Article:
for the industry, despite the potential negative consequences.
Fitch believes that should the unlikely case of losing two to
three licenses and associated EBITDA, it would likely have a
negative impact on the rating.

New Shareholder: The entrance of Advent International to ownership
structure of Enjoy has given the company a more focused strategy,
concentrating on the gaming business, with the aim of doubling its
EBITDA within five years. Advent is a large private equity fund
with significant investments in businesses around the globe; this
is their first investment in a gaming company. They have a more
conservative approach to debt than the previous shareholders, and
part of the corporate strategy is to increase the value of the
firm through organic growth and improving efficiencies versus
growth through acquisitions financed with debt.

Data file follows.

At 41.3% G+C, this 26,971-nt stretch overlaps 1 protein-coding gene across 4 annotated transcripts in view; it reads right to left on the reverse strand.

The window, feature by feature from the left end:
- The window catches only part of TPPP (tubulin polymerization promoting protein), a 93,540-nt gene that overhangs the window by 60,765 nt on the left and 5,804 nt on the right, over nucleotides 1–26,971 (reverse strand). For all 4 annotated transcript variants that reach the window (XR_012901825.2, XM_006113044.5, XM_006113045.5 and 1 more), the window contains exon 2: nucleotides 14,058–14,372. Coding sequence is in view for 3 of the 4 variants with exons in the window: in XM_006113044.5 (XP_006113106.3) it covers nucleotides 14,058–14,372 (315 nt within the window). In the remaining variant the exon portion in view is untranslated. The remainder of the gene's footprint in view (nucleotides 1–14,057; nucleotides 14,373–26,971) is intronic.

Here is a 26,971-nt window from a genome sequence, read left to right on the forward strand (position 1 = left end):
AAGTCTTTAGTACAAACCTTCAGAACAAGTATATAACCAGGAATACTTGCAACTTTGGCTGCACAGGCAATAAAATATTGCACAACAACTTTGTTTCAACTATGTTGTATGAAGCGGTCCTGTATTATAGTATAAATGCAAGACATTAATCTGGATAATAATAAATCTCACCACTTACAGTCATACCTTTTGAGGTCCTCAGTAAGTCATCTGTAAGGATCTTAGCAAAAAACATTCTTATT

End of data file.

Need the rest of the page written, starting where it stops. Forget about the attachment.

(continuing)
Slow Growth in the Industry: The gaming business in Chile is a
mature industry, with low-single-digit growth. Enjoy's growth
strategy is focused on developing underdeveloped locations, such
as Santiago and Chiloe, as its other casinos post modest growth
figures, as well as increasing it appetite for opportunities
outside Chile. The expected recovery in Argentina and Brazil
should improve results at Enjoy's casino in Punta del Este,
Uruguay, which has been affected by the weak performing economy.
Further, the prospects of the opening of the gaming market in
Brazil and improving laws in Colombia could increase competition,
putting pressure on the company's operations in Uruguay.


Enjoy's 'B' IDR is in line with small casino operations in the
Americas. Enjoy's leverage was reduced to below 4x after the